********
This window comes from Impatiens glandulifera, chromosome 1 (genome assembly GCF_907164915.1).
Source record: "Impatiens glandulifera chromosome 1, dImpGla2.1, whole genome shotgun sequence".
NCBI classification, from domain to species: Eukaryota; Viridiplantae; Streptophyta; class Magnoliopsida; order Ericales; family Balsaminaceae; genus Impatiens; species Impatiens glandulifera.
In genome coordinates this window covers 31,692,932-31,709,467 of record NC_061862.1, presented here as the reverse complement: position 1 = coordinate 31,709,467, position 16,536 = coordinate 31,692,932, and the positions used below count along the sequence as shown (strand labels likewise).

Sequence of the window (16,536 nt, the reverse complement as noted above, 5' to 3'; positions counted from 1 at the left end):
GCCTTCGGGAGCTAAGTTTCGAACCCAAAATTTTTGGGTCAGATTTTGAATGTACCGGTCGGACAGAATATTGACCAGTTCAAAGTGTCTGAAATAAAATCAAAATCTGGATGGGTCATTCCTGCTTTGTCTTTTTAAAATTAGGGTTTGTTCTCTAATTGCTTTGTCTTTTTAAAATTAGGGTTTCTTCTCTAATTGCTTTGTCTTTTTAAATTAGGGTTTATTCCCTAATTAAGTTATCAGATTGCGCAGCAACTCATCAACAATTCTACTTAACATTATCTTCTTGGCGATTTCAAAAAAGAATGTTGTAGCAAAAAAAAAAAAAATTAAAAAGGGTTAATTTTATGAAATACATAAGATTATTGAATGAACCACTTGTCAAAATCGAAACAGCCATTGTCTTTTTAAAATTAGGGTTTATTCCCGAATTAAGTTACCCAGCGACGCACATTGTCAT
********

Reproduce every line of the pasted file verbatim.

This window comes from Impatiens glandulifera, chromosome 1 (genome assembly GCF_907164915.1).
Source record: "Impatiens glandulifera chromosome 1, dImpGla2.1, whole genome shotgun sequence".
NCBI classification, from domain to species: Eukaryota; Viridiplantae; Streptophyta; class Magnoliopsida; order Ericales; family Balsaminaceae; genus Impatiens; species Impatiens glandulifera.
In genome coordinates this window covers 31,692,932-31,709,467 of record NC_061862.1, presented here as the reverse complement: position 1 = coordinate 31,709,467, position 16,536 = coordinate 31,692,932, and the positions used below count along the sequence as shown (strand labels likewise).

Sequence of the window (16,536 nt, the reverse complement as noted above, 5' to 3'; positions counted from 1 at the left end):
GCCTTCGGGAGCTAAGTTTCGAACCCAAAATTTTTGGGTCAGATTTTGAATGTACCGGTCGGACAGAATATTGACCAGTTCAAAGTGTCTGAAATAAAATCAAAATCTGGATGGGTCATTCCTGCTTTGTCTTTTTAAAATTAGGGTTTGTTCTCTAATTGCTTTGTCTTTTTAAAATTAGGGTTTCTTCTCTAATTGCTTTGTCTTTTTAAATTAGGGTTTATTCCCTAATTAAGTTATCAGATTGCGCAGCAACTCATCAACAATTCTACTTAACATTATCTTCTTGGCGATTTCAAAAAAGAATGTTGTAGCAAAAAAAAAAAAAATTAAAAAGGGTTAATTTTATGAAATACATAAGATTATTGAATGAACCACTTGTCAAAATCGAAACAGCCATTGTCTTTTTAAAATTAGGGTTTATTCCCGAATTAAGTTACCCAGCGACGCACATTGTCAT